Overall treatment outcomes in this study compare favorably with those from previous studies using the 5-day outpatient protocol [8-10]. The CR and ORR in this study were somewhat higher than those in the DIVA study [9]. This could be attributed mainly to the patient characteristics, with our study including more IPSS Int-1 patients than previous studies. Furthermore, most patients were newly diagnosed and were treatment naive. Only 5 patients with secondary MDS were included. In addition, 47% patients received at least 6 cycles, with the responders receiving a median of 8 cycles. Baseline cytogenetic data was available for 94% patients. Of the 55 patients with cytogenetic abnormalities at baseline, 19 patients (35%) showed cytogenetic response (14 CR and 5 PR). Interestingly, the response rate to decitabine was inferior in patients with an intermediate karyotype as compared to patients with good or poor risk cytogenetics. Thus, decitabine may have better effects on clones with more cytogenetic/genetic alterations.

The clinical significance of mCR remains unclear. In previous studies, 15%-23% decitabine-treated patients showed mCR [5, 9, 10]. The 14% patients who achieved mCR in our study showed comparable survival outcomes with the CR/PR patients regardless of HI status. mCR seems to be an analogue of CR with incomplete blood count recovery (CRi) in AML, reflecting a low tumor burden but with decreased marrow function. Because normal hematopoiesis is suppressed in MDS, it is natural that a substantial proportion of patients show mCR after successful treatment with demethylating agents. In a retrospective analysis, patients with mCR showed comparable outcomes to those with CR after HSCT [13]. In the present study, patients who achieved mCR showed favorable survival outcomes regardless of HSCT status. However, this finding is discordant with a previous study, where patients achieving mCR showed inferior survival outcomes compared to those with CR or PR [9]. Further studies are required to clarify this effect.

HI was a significant predictor of OS in the DIVA study [9]. This finding was confirmed in our study. As in the DIVA study [9], HI was associated with better survival in higher risk patients (IPSS INT-2 or high), but not in lower risk patients (INT-1). Recently, an analysis of higher risk patients treated with azacitidine showed that patients who achieved HI without response (CR or PR) also experienced a survival benefit (hazard ratio 0.19; 95% CI, 0.08-0.46; P<0.001) [11]. Thus, HI could be accepted as a predictor of better survival in higher risk MDS patients treated with demethylating agents.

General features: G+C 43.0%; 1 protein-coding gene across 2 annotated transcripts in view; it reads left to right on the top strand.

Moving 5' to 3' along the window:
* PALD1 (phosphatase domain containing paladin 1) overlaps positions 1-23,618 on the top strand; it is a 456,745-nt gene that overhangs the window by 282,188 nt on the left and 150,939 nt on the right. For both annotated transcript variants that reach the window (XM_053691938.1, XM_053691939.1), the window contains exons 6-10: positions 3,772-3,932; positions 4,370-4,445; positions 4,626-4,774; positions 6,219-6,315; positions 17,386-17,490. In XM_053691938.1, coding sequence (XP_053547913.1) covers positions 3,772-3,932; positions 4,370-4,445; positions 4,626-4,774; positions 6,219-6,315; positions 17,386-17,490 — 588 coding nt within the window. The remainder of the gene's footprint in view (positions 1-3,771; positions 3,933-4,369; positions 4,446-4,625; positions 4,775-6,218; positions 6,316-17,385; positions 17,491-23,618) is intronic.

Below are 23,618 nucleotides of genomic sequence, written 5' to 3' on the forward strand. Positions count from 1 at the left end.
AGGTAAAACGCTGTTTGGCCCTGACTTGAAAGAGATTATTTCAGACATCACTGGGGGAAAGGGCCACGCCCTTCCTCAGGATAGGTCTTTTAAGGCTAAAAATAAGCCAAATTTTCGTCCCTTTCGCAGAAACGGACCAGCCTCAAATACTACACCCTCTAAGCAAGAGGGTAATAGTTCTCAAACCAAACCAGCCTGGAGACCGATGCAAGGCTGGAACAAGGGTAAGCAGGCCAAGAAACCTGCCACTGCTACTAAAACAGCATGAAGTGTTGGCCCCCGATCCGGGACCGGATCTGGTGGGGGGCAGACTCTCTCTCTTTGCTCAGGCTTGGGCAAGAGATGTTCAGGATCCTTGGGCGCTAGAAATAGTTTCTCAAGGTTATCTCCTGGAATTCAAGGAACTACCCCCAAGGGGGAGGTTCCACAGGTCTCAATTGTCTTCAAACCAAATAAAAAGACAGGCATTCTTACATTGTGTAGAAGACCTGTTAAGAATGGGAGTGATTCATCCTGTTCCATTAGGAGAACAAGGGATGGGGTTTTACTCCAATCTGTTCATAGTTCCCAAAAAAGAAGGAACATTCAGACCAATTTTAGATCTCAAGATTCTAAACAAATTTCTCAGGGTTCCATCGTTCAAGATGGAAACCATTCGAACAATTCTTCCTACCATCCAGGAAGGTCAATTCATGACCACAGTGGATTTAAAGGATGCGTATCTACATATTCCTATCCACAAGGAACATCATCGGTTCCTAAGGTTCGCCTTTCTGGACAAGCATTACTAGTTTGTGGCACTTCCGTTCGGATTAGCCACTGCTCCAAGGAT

In previous studies, response to demethylating agents was observed early in the course of treatment, usually within 2 cycles [5, 6, 9, 10]. In our study, however, a higher proportion of patients (37.6%) showed first response only at cycle 3 or later. We do not have a clear explanation for this observation. However, the median cycle duration was 35 days in our study, which is significantly longer than in previous studies. The lower early dose intensity in our study than in the other studies may explain the difference. However, the ORR in our study was not inferior to those in other studies. As shown in previous studies, the number of treatment cycles is a significant factor determining the effect of demethylating agents [5, 6, 10]. Thus, prolonged administration of decitabine is required for the treatment of MDS. In addition, considering that a significant number of patients respond to decitabine only after 3 or more cycles, effectiveness of decitabine therapy should be assessed after completion of at least 4 cycles, especially in patients showing SD in earlier cycles. This finding was supported by a recent analysis of the AZA 001 trial [11].

The major difference between the AZA-001 and GMDSSG/EORTC 06011 trials was the median number of treatment cycles (9 vs. 4) [5, 6]. In addition, the M. D. Anderson Cancer Center study comparing 3 decitabine schedules showed that a high dose-intensity schedule induces more favorable responses [10]. To maximize the treatment outcomes of demethylating agents, both dose-intensity and treatment cycles are important. Thus, prevention of early drop-out and continuation of decitabine treatment until failure is recommended.

In conclusion, long-term decitabine treatment was effective for Int-1 or higher risk patients with MDS, with an acceptable toxicity profile. Appropriate antibacterial prophylaxis was effective in reducing early febrile neutropenia events. Patients with mCR showed comparable survival to those with CR/PR, and mCR can be considered a favorable response to decitabine treatment.


This research was supported by Janssen Korea.

ConflictS of Interest

There is no conflict of interest.